OK. Iīm old school. I pride myself in navigating by dead reckoning. Without GPS. Fumbling around Reynosa at 3 am? I take TricePilotīs advice and hire a taxi. He leads us out of town. Clayton & I talk about riding on. (Never ride in Mexico at night, by the way.) Gran Hotel, 800 pesos, for us 700. Fairly dumpy for a $50 room in Mexico. Canīt sleep. Too jazzed about Mexico.
More to come.
looking forward to pics.
Bring it on Meeeeltooooone! :wings
Yeah, a Harley tale
Hey Trailblazer, looking forward to your tales and pics.
Friday 13th of March, 2009
Reynosa to Ciudad Valles, 377 miles
The Tail of 2 bikes. The Green Hornet (El Vagabundo) on the left.
Fairly miserable day. Cold and wet. I didnīt sleep much. Couldnīt. Too jazzed about being in Mexico. When did we finally settle in our room? 4am? Finally daylight. It looks wet outside. Not raining, just wet. Piece of cake. Itīs misting rain as we leave Reynosa. Just wet enough to form a thin layer of slick mud on the streets. Itīs not rain. Not enough to wash the streets. Itīs mist, just enough to turn all the dust to mud. Slicker than snot. It seems as though the cold front has caught up with us as we slept.
Hwy 97 straight south. We deal with the cold. We pretty much have on all our cold weather layers. 77 miles to El Rancho Viejo motel and accompanying restaurant where we have breakfast. At Nuevo Padillo near Ciudad Victoria we stop again. Itīs a Monster stop. I am so sleepy. Fighting to stay awake. Monster energia drink. The cloud level has dropped so that we are in the clouds. Not really raining, but a heavy mist. It is very cold. Iīm in no mood for the natural orange juice sold along here. Too cold.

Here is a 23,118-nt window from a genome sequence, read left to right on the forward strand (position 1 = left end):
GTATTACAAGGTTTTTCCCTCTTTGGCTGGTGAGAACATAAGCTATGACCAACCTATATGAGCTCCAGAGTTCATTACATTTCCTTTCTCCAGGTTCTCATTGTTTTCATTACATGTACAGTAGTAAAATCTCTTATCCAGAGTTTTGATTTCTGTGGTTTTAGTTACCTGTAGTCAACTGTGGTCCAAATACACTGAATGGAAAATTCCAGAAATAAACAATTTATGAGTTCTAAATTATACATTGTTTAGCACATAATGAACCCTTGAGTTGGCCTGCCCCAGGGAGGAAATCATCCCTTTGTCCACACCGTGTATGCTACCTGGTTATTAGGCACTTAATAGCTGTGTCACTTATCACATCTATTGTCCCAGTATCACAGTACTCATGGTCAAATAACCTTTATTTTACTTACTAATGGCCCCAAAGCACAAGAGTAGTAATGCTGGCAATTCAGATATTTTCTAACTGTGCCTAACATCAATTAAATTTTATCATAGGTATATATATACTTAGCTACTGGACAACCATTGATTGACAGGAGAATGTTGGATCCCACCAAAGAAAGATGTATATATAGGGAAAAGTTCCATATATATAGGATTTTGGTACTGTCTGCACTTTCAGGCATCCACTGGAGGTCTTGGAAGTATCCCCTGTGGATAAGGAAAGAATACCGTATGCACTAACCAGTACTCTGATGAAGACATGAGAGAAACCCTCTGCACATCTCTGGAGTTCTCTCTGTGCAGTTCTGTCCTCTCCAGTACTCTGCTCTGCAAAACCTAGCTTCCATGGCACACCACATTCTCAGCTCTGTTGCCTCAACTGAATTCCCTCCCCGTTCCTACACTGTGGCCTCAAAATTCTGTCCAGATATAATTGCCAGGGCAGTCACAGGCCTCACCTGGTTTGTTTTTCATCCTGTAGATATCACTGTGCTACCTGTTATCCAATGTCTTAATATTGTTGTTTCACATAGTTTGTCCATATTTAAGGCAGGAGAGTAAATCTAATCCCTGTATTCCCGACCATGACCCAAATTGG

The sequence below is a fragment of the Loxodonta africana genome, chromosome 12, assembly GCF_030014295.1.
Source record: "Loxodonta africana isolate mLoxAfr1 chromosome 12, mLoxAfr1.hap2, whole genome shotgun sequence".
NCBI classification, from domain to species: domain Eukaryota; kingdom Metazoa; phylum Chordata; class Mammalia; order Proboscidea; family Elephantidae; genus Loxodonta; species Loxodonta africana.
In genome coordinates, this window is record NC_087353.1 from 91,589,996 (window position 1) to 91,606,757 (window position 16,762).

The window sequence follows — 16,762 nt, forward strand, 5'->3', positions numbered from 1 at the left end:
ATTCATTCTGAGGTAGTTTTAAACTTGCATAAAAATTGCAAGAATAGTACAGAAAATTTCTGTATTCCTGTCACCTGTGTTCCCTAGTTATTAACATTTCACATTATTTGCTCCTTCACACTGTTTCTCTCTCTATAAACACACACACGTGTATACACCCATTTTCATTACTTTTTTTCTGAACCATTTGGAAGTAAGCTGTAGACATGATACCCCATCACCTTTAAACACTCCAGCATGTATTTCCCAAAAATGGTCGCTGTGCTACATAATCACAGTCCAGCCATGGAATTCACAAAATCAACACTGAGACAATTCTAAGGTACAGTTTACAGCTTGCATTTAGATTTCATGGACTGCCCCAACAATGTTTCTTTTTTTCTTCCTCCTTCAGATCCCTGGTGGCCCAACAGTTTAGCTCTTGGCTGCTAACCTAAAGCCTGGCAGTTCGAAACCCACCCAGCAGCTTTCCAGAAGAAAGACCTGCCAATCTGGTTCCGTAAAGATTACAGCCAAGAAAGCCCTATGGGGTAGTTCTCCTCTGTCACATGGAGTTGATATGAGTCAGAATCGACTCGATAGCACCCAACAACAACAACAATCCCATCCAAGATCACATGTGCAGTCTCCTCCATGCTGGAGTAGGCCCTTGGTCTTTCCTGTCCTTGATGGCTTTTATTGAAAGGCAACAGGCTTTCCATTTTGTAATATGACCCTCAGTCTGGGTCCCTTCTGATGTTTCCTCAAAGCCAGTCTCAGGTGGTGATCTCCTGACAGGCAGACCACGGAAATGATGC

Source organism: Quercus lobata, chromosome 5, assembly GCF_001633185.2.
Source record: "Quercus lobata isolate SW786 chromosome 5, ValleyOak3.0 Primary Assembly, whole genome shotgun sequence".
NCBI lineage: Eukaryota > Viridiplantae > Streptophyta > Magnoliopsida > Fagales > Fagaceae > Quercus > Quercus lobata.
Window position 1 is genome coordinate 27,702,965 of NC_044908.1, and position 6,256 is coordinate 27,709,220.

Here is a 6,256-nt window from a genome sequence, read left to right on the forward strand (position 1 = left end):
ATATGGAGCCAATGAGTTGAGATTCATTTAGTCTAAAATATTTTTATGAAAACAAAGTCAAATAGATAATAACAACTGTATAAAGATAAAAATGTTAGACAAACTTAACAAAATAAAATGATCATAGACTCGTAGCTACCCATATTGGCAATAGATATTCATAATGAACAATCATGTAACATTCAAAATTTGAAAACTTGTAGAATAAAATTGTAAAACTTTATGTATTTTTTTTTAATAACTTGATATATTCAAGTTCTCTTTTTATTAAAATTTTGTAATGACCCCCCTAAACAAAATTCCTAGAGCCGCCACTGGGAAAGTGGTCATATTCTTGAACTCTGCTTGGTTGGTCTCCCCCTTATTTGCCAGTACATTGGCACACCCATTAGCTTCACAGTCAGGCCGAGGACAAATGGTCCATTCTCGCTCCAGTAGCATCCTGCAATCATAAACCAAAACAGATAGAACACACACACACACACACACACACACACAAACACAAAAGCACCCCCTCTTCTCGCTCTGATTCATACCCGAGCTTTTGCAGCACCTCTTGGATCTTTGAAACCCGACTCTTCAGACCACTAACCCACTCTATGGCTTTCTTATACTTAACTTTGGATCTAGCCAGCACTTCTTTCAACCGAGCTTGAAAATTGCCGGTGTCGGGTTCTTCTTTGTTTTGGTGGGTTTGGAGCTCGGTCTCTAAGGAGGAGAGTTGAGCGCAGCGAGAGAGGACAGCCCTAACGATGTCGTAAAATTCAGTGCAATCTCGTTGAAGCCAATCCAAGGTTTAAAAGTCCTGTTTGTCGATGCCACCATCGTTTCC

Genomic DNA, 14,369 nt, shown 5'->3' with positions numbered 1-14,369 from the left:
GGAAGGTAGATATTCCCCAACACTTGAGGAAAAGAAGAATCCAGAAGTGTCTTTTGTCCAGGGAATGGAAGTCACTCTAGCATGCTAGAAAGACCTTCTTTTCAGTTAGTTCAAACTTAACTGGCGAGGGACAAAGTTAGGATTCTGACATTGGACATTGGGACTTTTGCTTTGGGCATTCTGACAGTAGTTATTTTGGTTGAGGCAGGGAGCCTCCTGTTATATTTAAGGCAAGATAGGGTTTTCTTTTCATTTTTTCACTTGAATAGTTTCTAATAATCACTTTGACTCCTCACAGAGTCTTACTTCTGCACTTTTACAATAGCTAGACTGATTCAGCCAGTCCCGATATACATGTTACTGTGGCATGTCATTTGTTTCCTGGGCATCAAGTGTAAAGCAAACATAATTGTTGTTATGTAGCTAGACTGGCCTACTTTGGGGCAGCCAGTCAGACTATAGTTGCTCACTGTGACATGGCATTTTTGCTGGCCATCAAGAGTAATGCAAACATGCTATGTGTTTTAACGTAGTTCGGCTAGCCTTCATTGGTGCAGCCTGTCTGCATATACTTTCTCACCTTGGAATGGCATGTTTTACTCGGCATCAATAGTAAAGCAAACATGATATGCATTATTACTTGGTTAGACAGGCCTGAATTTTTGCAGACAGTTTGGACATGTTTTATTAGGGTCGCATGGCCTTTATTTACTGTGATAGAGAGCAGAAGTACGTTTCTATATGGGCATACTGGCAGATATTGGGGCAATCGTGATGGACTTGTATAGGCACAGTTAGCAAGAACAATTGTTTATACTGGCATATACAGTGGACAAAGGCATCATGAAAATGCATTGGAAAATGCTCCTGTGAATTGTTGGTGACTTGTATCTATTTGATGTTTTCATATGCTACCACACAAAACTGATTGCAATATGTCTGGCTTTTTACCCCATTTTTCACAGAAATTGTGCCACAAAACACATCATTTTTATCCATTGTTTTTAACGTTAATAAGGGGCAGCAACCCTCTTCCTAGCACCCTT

Turn south on Hwy 81, signed Tampico. Just past the Cd. Victoria airport I loose my right foot peg. The brake foot peg. Stop. Walk back along the hwy and find it! My Harley has forward controls and the bolt that attaches the foot peg to the brake fluid reservoir didnīt just loosen and come off. It sheared in two. (Flash back to when I dropped this bike in a low water crossing 4 years ago. We just bent the foot peg back to place.) I fetch my bag of bolts in the saddle bags and try various configurations, none of merit. Damn! Iīm wasting time with the damn footpeg! Screaming inside. Decide to just push on. Resting my right foot on the crankcase. Uncomfortable. Unsafe. Damn, damn, damn.
Wasting time with the damn footpeg again!
Just outside of Mante in the late afternoon we stop at a roadside mechanic shop. Iīm pleasantly surprised at how quickly the mechanic evaluates the situation and fixes the foot peg just as good as new. When I ask how much is the charge, he insists nothing. (?!) We both give him 60 pesos.
The mechanic (white shirt) who fixed the foot peg. What's that? A used shoe store behind him?
Counting the miles to Ciudad Valles (57 from Mante) as the day comes to a close. We are deep into Mexico now. I notice round houses with thatched roofs, an old tire at the conical point of the thatch. This brings on a certain nostalgia thatīs hard to explain. This is the Mexico I remember from high school, in 1965. Itīs still here. My heart is aching in a good, sad way. TricePilot calls it an addiction. I call it a curse. Reach Valles just after dark. Welcome home, I'm hearing in my head. Itīs good to be back, thank you.